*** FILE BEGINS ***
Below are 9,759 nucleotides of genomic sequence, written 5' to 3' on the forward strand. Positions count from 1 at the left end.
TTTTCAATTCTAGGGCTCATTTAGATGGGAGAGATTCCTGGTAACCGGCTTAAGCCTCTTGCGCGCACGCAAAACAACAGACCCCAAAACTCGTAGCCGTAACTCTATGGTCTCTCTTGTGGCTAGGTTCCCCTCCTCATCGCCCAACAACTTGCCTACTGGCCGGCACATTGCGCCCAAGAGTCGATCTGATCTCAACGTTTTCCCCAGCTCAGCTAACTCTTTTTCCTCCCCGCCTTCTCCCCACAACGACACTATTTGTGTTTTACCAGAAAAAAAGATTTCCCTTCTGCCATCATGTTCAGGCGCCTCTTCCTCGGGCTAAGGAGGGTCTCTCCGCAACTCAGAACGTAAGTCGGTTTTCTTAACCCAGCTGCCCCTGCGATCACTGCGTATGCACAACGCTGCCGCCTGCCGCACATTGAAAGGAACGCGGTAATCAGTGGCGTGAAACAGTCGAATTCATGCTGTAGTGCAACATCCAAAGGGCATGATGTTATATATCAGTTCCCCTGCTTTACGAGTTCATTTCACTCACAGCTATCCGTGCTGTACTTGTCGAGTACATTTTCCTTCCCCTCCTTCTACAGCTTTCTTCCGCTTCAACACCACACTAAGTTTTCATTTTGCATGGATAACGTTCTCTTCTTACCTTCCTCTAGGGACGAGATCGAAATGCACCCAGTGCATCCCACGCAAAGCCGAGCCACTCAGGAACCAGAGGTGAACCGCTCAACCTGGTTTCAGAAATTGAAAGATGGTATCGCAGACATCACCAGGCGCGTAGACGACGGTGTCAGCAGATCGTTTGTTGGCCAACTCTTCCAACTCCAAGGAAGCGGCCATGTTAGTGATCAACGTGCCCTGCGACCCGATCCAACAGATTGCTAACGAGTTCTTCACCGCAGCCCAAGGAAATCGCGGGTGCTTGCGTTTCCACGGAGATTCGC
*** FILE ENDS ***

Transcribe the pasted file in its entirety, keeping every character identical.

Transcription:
Below are 9,759 nucleotides of genomic sequence, written 5' to 3' on the forward strand. Positions count from 1 at the left end.
TTTTCAATTCTAGGGCTCATTTAGATGGGAGAGATTCCTGGTAACCGGCTTAAGCCTCTTGCGCGCACGCAAAACAACAGACCCCAAAACTCGTAGCCGTAACTCTATGGTCTCTCTTGTGGCTAGGTTCCCCTCCTCATCGCCCAACAACTTGCCTACTGGCCGGCACATTGCGCCCAAGAGTCGATCTGATCTCAACGTTTTCCCCAGCTCAGCTAACTCTTTTTCCTCCCCGCCTTCTCCCCACAACGACACTATTTGTGTTTTACCAGAAAAAAAGATTTCCCTTCTGCCATCATGTTCAGGCGCCTCTTCCTCGGGCTAAGGAGGGTCTCTCCGCAACTCAGAACGTAAGTCGGTTTTCTTAACCCAGCTGCCCCTGCGATCACTGCGTATGCACAACGCTGCCGCCTGCCGCACATTGAAAGGAACGCGGTAATCAGTGGCGTGAAACAGTCGAATTCATGCTGTAGTGCAACATCCAAAGGGCATGATGTTATATATCAGTTCCCCTGCTTTACGAGTTCATTTCACTCACAGCTATCCGTGCTGTACTTGTCGAGTACATTTTCCTTCCCCTCCTTCTACAGCTTTCTTCCGCTTCAACACCACACTAAGTTTTCATTTTGCATGGATAACGTTCTCTTCTTACCTTCCTCTAGGGACGAGATCGAAATGCACCCAGTGCATCCCACGCAAAGCCGAGCCACTCAGGAACCAGAGGTGAACCGCTCAACCTGGTTTCAGAAATTGAAAGATGGTATCGCAGACATCACCAGGCGCGTAGACGACGGTGTCAGCAGATCGTTTGTTGGCCAACTCTTCCAACTCCAAGGAAGCGGCCATGTTAGTGATCAACGTGCCCTGCGACCCGATCCAACAGATTGCTAACGAGTTCTTCACCGCAGCCCAAGGAAATCGCGGGTGCTTGCGTTTCCACGGAGATTCGC